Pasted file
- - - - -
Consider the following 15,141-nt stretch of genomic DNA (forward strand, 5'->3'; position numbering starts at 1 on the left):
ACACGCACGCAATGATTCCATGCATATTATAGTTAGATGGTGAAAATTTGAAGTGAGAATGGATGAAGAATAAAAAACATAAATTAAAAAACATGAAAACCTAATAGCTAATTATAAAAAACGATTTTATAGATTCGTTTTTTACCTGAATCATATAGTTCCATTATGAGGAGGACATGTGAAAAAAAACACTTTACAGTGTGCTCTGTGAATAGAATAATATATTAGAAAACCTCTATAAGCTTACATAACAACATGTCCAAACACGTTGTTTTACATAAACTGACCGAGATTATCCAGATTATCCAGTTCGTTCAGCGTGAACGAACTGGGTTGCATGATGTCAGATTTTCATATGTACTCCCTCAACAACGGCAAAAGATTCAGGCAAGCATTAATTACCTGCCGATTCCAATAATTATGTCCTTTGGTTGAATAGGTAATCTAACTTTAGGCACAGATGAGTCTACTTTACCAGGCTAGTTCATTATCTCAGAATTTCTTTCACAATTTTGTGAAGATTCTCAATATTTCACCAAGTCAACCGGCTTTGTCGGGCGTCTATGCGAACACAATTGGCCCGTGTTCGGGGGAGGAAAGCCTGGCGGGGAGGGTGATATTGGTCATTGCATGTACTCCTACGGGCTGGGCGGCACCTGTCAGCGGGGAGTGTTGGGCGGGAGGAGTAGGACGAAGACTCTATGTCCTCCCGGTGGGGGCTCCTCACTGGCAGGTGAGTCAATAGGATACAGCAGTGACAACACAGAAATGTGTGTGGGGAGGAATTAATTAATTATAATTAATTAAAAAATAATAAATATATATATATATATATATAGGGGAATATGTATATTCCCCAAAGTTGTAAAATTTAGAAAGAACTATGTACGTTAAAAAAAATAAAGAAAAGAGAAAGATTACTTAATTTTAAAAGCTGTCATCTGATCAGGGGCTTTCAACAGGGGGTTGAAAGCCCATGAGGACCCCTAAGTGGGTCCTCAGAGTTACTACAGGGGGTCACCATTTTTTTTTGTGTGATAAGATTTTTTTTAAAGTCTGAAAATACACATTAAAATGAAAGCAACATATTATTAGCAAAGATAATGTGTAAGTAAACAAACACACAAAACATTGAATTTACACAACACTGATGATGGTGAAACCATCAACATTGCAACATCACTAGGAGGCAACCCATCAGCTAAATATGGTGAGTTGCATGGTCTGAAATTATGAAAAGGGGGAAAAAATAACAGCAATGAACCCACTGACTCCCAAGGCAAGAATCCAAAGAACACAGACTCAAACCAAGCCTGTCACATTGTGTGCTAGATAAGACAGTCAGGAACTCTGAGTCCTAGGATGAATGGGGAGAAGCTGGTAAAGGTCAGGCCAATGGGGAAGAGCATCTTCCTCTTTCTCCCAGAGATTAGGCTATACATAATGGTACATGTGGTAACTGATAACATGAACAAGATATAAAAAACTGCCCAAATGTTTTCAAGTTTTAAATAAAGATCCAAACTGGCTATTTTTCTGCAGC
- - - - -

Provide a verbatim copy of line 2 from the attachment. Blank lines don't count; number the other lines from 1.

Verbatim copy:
ACACGCACGCAATGATTCCATGCATATTATAGTTAGATGGTGAAAATTTGAAGTGAGAATGGATGAAGAATAAAAAACATAAATTAAAAAACATGAAAACCTAATAGCTAATTATAAAAAACGATTTTATAGATTCGTTTTTTACCTGAATCATATAGTTCCATTATGAGGAGGACATGTGAAAAAAAACACTTTACAGTGTGCTCTGTGAATAGAATAATATATTAGAAAACCTCTATAAGCTTACATAACAACATGTCCAAACACGTTGTTTTACATAAACTGACCGAGATTATCCAGATTATCCAGTTCGTTCAGCGTGAACGAACTGGGTTGCATGATGTCAGATTTTCATATGTACTCCCTCAACAACGGCAAAAGATTCAGGCAAGCATTAATTACCTGCCGATTCCAATAATTATGTCCTTTGGTTGAATAGGTAATCTAACTTTAGGCACAGATGAGTCTACTTTACCAGGCTAGTTCATTATCTCAGAATTTCTTTCACAATTTTGTGAAGATTCTCAATATTTCACCAAGTCAACCGGCTTTGTCGGGCGTCTATGCGAACACAATTGGCCCGTGTTCGGGGGAGGAAAGCCTGGCGGGGAGGGTGATATTGGTCATTGCATGTACTCCTACGGGCTGGGCGGCACCTGTCAGCGGGGAGTGTTGGGCGGGAGGAGTAGGACGAAGACTCTATGTCCTCCCGGTGGGGGCTCCTCACTGGCAGGTGAGTCAATAGGATACAGCAGTGACAACACAGAAATGTGTGTGGGGAGGAATTAATTAATTATAATTAATTAAAAAATAATAAATATATATATATATATATATAGGGGAATATGTATATTCCCCAAAGTTGTAAAATTTAGAAAGAACTATGTACGTTAAAAAAAATAAAGAAAAGAGAAAGATTACTTAATTTTAAAAGCTGTCATCTGATCAGGGGCTTTCAACAGGGGGTTGAAAGCCCATGAGGACCCCTAAGTGGGTCCTCAGAGTTACTACAGGGGGTCACCATTTTTTTTTGTGTGATAAGATTTTTTTTAAAGTCTGAAAATACACATTAAAATGAAAGCAACATATTATTAGCAAAGATAATGTGTAAGTAAACAAACACACAAAACATTGAATTTACACAACACTGATGATGGTGAAACCATCAACATTGCAACATCACTAGGAGGCAACCCATCAGCTAAATATGGTGAGTTGCATGGTCTGAAATTATGAAAAGGGGGAAAAAATAACAGCAATGAACCCACTGACTCCCAAGGCAAGAATCCAAAGAACACAGACTCAAACCAAGCCTGTCACATTGTGTGCTAGATAAGACAGTCAGGAACTCTGAGTCCTAGGATGAATGGGGAGAAGCTGGTAAAGGTCAGGCCAATGGGGAAGAGCATCTTCCTCTTTCTCCCAGAGATTAGGCTATACATAATGGTACATGTGGTAACTGATAACATGAACAAGATATAAAAAACTGCCCAAATGTTTTCAAGTTTTAAATAAAGATCCAAACTGGCTATTTTTCTGCAGC